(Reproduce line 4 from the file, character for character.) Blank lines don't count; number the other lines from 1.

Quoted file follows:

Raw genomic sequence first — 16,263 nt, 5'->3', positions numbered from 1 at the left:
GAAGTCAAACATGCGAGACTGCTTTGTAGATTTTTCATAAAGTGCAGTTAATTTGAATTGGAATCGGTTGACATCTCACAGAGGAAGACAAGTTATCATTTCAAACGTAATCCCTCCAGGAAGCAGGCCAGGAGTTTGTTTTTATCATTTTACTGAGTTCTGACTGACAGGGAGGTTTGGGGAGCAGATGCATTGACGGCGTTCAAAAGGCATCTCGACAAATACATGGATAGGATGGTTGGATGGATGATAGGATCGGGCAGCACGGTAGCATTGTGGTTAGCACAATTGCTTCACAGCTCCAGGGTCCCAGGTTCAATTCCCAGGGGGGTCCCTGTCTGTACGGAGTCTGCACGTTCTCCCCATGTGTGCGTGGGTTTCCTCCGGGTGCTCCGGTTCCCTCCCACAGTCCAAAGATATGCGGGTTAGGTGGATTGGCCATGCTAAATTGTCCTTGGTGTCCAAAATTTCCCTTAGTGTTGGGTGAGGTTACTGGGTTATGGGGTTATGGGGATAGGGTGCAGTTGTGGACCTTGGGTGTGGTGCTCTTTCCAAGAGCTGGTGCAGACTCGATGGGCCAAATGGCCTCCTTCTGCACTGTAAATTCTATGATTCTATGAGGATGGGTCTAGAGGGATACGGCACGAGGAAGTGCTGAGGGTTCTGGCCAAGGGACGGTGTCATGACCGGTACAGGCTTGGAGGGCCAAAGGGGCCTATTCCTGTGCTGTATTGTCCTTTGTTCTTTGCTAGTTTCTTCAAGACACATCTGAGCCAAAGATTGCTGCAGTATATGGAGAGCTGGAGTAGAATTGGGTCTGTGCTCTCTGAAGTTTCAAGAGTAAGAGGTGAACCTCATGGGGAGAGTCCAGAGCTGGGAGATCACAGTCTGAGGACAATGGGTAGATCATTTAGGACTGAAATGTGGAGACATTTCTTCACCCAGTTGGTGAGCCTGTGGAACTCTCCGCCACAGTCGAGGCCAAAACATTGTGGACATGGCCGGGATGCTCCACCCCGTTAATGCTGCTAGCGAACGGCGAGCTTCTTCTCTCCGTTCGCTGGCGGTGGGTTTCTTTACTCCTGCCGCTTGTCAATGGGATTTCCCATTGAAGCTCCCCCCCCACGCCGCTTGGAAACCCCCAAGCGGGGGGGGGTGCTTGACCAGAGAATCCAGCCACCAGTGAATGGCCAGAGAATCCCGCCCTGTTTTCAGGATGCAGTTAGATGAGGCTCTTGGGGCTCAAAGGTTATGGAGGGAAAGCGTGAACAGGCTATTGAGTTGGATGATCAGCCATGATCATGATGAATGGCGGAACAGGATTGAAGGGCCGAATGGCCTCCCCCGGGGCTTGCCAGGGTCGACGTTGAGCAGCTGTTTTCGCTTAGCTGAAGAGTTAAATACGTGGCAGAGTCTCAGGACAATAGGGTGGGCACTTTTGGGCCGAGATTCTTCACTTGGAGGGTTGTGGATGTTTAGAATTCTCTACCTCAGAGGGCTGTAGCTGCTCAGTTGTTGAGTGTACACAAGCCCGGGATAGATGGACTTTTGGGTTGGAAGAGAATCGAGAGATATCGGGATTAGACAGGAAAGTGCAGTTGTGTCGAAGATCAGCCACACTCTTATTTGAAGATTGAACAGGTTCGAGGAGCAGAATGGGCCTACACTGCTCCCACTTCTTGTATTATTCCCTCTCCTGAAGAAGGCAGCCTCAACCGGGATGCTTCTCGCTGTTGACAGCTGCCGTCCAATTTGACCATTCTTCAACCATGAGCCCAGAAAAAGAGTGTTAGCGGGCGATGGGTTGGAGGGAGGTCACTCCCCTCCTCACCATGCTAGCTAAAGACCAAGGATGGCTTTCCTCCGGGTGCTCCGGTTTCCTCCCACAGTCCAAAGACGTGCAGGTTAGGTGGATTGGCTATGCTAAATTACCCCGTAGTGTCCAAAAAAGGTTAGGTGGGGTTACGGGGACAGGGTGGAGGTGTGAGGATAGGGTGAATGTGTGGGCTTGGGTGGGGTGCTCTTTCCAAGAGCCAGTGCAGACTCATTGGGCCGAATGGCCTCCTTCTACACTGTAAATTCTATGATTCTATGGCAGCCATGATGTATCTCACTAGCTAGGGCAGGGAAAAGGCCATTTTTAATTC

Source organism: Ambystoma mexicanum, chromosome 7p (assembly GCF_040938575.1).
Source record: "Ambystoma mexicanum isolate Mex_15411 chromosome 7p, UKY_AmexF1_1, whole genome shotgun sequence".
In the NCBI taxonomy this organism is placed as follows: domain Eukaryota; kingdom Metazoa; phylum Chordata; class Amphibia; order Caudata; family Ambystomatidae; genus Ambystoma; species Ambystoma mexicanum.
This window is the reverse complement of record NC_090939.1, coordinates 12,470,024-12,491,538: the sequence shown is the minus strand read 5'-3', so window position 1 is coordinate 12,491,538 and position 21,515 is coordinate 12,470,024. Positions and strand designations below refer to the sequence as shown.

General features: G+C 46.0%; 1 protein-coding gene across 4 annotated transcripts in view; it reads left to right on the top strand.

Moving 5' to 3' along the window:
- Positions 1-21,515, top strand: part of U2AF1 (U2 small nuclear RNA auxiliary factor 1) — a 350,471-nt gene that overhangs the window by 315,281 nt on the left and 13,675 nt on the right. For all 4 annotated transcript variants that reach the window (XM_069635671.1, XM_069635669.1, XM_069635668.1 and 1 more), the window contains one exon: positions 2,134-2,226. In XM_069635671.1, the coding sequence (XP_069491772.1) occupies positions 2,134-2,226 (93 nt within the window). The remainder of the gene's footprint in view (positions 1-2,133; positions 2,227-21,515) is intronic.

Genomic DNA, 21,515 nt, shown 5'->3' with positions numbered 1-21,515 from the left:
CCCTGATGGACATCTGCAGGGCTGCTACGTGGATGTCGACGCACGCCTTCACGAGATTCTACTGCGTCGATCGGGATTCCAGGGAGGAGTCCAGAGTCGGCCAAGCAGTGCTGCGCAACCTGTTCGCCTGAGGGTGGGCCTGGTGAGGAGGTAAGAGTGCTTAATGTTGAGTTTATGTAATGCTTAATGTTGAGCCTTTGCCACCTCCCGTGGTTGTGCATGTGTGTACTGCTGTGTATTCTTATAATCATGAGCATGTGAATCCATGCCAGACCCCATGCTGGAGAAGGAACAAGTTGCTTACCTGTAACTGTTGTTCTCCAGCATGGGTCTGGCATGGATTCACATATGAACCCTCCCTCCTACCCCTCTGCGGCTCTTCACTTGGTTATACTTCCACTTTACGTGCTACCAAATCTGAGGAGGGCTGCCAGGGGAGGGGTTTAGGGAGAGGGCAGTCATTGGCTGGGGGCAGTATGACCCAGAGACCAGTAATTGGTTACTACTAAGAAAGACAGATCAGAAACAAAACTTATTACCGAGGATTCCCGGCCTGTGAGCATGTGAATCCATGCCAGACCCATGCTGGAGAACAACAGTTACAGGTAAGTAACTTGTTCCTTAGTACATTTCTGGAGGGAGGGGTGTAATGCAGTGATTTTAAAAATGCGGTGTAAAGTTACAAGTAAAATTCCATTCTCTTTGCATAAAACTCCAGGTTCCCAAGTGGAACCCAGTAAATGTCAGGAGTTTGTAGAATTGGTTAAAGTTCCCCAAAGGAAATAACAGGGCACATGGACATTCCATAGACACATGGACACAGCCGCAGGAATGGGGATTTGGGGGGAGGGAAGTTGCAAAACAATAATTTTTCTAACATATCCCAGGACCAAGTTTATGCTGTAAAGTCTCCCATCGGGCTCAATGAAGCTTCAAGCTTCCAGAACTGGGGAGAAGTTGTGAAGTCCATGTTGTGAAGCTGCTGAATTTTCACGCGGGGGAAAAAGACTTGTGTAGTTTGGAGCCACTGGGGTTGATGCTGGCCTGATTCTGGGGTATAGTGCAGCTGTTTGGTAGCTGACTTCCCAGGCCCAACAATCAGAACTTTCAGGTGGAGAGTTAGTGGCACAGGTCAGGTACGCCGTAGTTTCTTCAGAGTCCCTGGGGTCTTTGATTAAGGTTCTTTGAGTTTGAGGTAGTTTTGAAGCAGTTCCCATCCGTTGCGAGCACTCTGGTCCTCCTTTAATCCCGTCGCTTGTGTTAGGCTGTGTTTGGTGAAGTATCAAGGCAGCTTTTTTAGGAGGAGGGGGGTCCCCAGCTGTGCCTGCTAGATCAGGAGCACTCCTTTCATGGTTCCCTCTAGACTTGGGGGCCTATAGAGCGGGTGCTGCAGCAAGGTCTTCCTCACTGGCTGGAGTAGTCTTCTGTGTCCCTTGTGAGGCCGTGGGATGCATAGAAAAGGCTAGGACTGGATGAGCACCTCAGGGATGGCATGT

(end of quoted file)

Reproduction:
Source record: "Ambystoma mexicanum isolate Mex_15411 chromosome 7p, UKY_AmexF1_1, whole genome shotgun sequence".